The bar has been raised and now it is up to the Federal Reserve to meet or exceed expectations. Many in the marketplace feel that some form of quantitative easing may be in the market and to give the Fed’s soon to be announced stimulus plan its best chance to work, they are going to have to wow us!
While just the threat of European Central Bank buying may keep the Spanish and Italian bond vigilantes at bay, it is going to take more from the Fed to keep the market on an upward trajectory. The United States heads toward an election with an anemic jobs market as we merrily drive towards our fiscal cliff, it is imperative that Ben Bernanke and his crew not disappoint.
To buy bonds or not to buy bonds, that is the question. While the market gets out its special glasses to be wowed by QE3d, the moves the Fed might make may be a bit more subtle. Many believe that the Fed will only renew their commitment to keep rates lower for an eternity or at least until the Cubs win a World Series. Already our friends at the Fed have told us that we are going to see exceptionally low levels for the federal funds rate at least through late 2014 and now many believe that we might push that back through late 2015. In the thinly traded Fed Fund Futures we are seeing the odds of a rate cut getting pushed further in the curve. As of 5:27a.m. central time, the only chance of a rate increase is all the way back in the July 2014 futures which is telling us right now that we would see an increase at the June 2014 meeting. Yet we are already seeing bids on the board that would take the increase out of contention. Then as you sift through the bids and offers, we could very easily with just a few trades, push that back to the February 2015 Fed Fund Futures which would be that Jan 2015 meeting.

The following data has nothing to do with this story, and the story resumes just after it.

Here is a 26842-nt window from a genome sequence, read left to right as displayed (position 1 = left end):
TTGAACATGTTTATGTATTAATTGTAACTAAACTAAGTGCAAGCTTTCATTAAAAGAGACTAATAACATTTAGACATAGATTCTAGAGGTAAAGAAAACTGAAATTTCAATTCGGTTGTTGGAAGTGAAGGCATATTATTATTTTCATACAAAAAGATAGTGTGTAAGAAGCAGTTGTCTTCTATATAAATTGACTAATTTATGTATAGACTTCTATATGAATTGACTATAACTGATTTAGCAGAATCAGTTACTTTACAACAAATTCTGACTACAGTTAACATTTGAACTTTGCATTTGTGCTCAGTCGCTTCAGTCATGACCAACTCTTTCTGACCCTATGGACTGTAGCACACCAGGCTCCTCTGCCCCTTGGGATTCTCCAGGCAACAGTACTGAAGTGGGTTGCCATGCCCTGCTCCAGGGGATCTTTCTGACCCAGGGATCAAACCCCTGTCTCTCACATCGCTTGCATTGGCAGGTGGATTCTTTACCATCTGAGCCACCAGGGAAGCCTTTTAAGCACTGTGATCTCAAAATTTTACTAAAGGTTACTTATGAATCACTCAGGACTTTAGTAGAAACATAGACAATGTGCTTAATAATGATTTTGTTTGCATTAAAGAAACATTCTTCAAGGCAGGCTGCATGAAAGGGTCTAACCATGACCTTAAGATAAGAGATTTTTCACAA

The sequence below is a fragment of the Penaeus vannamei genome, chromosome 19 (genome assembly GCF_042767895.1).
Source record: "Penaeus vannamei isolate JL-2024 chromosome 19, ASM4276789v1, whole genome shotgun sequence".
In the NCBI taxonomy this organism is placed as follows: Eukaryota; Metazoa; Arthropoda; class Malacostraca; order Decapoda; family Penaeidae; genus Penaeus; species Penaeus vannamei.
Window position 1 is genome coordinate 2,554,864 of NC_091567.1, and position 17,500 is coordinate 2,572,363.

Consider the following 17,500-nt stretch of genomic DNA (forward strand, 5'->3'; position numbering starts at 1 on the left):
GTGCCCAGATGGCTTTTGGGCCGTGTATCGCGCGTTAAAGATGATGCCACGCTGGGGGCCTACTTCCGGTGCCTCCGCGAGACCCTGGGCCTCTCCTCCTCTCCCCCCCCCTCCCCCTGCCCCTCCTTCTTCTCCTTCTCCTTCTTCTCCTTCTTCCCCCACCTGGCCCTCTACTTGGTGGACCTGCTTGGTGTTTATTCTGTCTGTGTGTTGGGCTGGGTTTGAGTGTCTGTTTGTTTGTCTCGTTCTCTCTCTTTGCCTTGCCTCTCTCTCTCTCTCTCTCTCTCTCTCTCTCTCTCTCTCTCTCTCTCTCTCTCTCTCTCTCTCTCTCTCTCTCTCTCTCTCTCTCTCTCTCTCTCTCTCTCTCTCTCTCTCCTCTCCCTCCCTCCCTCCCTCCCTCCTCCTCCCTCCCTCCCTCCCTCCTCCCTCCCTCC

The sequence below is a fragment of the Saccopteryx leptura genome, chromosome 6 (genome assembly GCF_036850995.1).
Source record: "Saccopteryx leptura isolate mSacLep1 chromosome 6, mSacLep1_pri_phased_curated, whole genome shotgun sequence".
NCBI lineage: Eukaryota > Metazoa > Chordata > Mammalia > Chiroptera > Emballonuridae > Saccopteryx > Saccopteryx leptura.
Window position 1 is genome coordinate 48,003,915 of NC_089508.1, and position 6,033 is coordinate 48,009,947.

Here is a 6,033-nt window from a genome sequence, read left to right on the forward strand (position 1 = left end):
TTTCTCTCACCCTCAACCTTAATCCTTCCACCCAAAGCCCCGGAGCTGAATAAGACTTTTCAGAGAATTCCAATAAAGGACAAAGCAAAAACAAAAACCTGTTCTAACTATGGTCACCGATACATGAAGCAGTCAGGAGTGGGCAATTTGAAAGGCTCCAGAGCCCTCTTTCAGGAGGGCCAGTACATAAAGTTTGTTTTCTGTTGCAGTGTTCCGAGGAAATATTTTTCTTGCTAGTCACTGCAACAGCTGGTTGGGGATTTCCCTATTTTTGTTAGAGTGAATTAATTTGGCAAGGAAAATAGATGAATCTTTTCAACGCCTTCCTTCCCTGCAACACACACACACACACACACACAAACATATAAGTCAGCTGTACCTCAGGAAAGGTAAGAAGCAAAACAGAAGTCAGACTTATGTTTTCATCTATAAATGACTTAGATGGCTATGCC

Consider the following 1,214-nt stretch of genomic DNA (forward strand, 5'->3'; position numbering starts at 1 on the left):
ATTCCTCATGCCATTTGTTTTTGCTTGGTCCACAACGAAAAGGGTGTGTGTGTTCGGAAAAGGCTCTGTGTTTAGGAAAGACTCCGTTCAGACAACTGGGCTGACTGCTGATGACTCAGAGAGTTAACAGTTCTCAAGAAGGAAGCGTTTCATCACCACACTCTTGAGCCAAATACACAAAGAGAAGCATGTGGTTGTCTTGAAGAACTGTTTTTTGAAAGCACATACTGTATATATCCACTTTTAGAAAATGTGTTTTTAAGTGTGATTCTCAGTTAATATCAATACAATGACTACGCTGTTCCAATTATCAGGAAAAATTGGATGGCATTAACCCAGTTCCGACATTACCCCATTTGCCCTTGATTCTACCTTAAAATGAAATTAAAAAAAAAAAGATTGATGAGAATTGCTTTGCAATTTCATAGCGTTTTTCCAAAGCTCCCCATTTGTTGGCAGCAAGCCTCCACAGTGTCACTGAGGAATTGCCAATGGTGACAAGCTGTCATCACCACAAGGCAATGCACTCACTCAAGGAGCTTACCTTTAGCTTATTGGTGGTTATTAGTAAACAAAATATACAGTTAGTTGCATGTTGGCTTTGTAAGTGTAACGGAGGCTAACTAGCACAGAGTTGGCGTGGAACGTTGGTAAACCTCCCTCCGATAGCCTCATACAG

The other possibility is that the Fed goes bond buying crazy and takes a clue from European Central bank leader Mario Draghi and announces an unlimited bond buying blitz. In the past when the Fed has announced QE, it has always reported exactly how much they would buy and when they would stop. Of course if the Fed comes out and says that, they may come in at any time and buy any amount of any type of bond and anytime in unlimited quantities, thus putting the fear of God into anyone who dares to believe that US yields could rise. At any time, at the whim of the Fed, they could flood the market with freshly printed dollar bills crushing yields and returns if the Fed so desires.
They could also double down on the Twist or as I call it, the Chubby Checker strategy. The Twist is the Fed manipulation of the yield curve where they sell bonds on the short end and buy on the long end in an effort to keep rate expectations low for the long term to encourage business and others to make long term investments that will grow the economy over the long run. The Fed has already announced that they will twist the yield curve to the tune of $267 billion by the end of the year in $45 billion dollar monthly installments. They may just decide to double that or even triple it in order to anchor low rate expectations in the mind of traders, come hell or high water and even fiscal cliffs or an election. Or they just may give up on the twist all together and go bond and mortgage back security crazy across the yield curve.